Stalk it to me stalk it to me stalk it to me stalk it to me
Monday September 10th 2018, 10:45 pm
Filed under: Life,Lupus,Mango tree

There was no prior notice. I was not yet fit for company at that hour but at least I was dressed for the unexpected door knock. Richard was just getting up.

The guy showed me his badge, which matched his clothes: he worked for the city. (I was thinking, oh, I guess it is after eight now.) Could he…gesturing to the back yard and saying a whole bunch of stuff that, whatever it was, I just had no idea. He’d caught me with my hair still wet. When your electronics run nearly nine grand and you don’t want to short them out, that detail matters.

I can’t hear you yet. I’ll get my ears and be right back. (So much for worrying about that.)

A minute later as I came back to the door, there was no sign of the guy. I looked around the side yard, I looked down the street. What had all that been about?

Just then he came around from way around the other side where he’d been assessing the camphor tree that I’d almost paid Chris’s crew to trim back last week, but hadn’t because it wasn’t over the house and we were already at a grand on what had to be done.

It is a perching tree only for the birds; no nest could be hidden in those leaves.

The city wanted to trim it–it was growing into the power lines.

(And afternoon-shading my mango, sweet cherry, and two of my peach trees this year as it’s gotten bigger.)

Coooool. That sure worked out!

The guy was a little surprised at how complete the change was in my being able to follow him. He pointed to his ear and said he wears hearing aids, too, but even looking, I didn’t see them. Some of the ones for people with less loss are really small.

Good for him. More people should.

Several hours later, after getting done with the tree across the street, he and his crew walked past the door and disappeared again around the back. Well hello.

They would be back either Tuesday or Wednesday for it.

I went outside to water my trees this evening when the sun was low enough–and saw those acanthus stalks. The ones around the camphor had been stomped down to the ground, and rightly so. Nobody should have to work through those.¬†As flowers, they feed the hummingbirds and bees, but as dried-up husks they are, as I’ve mentioned occasionally, vicious porcupines that I use to keep critters out of my fruit. My fruit’s pretty much done, though, the figs under netting excepted. I’d been putting off dealing with them because it doesn’t matter how careful you are, you’re going to get splinters hand and foot. And there are a lot of them.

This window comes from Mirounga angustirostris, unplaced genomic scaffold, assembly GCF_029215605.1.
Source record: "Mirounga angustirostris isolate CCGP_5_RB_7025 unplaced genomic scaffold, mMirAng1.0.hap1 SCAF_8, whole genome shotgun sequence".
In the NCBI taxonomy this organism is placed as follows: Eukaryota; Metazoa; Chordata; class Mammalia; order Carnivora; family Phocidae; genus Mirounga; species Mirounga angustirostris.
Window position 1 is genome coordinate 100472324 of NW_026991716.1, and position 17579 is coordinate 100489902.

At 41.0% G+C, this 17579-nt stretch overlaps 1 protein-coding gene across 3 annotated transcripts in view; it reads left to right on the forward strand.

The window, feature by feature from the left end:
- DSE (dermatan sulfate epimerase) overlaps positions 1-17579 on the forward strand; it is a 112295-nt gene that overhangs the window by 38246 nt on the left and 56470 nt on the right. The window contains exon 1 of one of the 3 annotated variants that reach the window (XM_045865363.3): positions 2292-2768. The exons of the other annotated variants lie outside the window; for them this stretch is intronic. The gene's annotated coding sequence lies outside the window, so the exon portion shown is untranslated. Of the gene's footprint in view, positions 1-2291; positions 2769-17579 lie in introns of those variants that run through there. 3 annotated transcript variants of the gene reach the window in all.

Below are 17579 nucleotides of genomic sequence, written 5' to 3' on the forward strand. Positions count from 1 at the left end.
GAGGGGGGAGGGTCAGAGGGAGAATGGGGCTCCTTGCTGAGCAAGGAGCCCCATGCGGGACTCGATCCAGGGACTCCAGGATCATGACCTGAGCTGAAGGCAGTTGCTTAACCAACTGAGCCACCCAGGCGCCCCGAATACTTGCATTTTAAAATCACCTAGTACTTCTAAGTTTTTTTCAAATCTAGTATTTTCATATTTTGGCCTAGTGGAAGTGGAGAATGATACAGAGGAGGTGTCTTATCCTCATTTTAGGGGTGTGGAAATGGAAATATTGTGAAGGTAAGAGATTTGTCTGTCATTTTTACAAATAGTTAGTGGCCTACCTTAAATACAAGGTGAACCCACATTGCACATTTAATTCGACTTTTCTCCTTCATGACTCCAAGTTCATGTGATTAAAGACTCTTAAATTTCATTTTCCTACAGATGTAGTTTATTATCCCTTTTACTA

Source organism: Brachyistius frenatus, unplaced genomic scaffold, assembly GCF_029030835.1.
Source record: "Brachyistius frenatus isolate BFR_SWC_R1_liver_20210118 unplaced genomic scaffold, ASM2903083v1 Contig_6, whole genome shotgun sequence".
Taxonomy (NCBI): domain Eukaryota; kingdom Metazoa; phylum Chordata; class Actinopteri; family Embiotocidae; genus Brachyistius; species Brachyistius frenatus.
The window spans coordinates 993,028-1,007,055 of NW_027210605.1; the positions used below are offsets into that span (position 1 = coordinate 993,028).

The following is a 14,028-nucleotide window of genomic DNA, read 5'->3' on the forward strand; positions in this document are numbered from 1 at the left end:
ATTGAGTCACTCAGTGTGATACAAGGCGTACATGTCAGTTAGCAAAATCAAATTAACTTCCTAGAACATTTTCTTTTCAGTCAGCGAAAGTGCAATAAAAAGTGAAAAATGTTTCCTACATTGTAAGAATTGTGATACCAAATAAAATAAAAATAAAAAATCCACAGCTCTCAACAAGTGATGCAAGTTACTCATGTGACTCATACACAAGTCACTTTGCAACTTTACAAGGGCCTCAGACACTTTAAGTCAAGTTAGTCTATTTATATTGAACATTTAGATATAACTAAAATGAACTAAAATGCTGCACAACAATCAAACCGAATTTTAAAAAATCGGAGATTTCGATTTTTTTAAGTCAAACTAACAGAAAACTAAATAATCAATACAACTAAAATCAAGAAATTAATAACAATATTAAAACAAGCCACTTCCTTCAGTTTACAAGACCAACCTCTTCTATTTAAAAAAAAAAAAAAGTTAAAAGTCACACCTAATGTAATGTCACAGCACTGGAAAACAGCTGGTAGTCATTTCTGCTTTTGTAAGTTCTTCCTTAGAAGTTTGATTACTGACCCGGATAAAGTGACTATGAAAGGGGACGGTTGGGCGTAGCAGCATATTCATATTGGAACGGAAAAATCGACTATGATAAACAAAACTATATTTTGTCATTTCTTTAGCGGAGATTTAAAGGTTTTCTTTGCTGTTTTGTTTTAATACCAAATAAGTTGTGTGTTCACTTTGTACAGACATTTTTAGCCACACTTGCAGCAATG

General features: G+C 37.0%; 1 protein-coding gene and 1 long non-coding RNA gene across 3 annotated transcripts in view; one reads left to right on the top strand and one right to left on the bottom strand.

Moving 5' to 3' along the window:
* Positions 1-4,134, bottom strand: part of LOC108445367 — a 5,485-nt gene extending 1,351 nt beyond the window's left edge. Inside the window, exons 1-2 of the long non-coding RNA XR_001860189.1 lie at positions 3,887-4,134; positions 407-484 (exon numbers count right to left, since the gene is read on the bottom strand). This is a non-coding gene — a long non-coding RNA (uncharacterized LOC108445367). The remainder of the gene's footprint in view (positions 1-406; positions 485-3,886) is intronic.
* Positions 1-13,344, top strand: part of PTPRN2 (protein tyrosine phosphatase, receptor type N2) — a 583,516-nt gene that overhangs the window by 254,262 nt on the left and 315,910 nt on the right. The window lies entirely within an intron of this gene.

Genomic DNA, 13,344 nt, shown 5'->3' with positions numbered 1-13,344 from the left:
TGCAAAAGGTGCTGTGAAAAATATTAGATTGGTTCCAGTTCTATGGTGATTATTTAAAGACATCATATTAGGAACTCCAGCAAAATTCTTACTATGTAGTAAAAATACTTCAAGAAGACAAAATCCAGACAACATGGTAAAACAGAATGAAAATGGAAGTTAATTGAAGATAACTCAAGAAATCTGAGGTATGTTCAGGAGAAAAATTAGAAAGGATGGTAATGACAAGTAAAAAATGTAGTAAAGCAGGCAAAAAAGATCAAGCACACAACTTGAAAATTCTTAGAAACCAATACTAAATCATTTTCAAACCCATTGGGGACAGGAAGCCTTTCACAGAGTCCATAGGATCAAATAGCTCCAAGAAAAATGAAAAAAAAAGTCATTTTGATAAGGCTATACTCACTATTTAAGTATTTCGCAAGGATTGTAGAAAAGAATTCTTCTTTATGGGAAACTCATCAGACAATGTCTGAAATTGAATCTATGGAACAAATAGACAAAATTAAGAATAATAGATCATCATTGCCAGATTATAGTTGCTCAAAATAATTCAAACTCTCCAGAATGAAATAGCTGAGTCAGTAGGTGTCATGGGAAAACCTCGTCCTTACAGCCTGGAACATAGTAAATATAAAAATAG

I skipped watering the trees that were around where those guys would be working–you don’t want them slipping in mud and landing on any fallen stalk parts I might have missed under the leaves. Those still upright were four to seven feet high and quite obvious. Thankfully the bottoms of the stalks tend to be smooth for just enough space to leave you a part you can grab.

There were well over a hundred of them, easily.

How the prickers got in past my shoes to stab me in so many places I don’t know, I thought I was being careful.

I looked at my big yard-waste bin stuffed as high as it would go. There were two piles more to either end of the yard for what didn’t fit in yet, but they would be well out of the mens’ way. The bin gets emptied Wednesday and then those others can go in.

I get to handle them twice. Oh goody.

But there is a huge amount of satisfaction in knowing that those workers are going to show up expecting to deal with the worst and they’ll find that someone thought of them and how it would be to take one wrong step and get stabbed through their clothes top to bottom and took care of the problem so that they could have a better day.

They’re certainly going to be improving mine. More sun for my evergreen mango this winter. A better chance for the fruit to actually ripen.

Bring on the chainsaws.


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I want to be like you when I grow up.

Comment by Jayleen Hatmaker 09.11.18 @ 6:33 am



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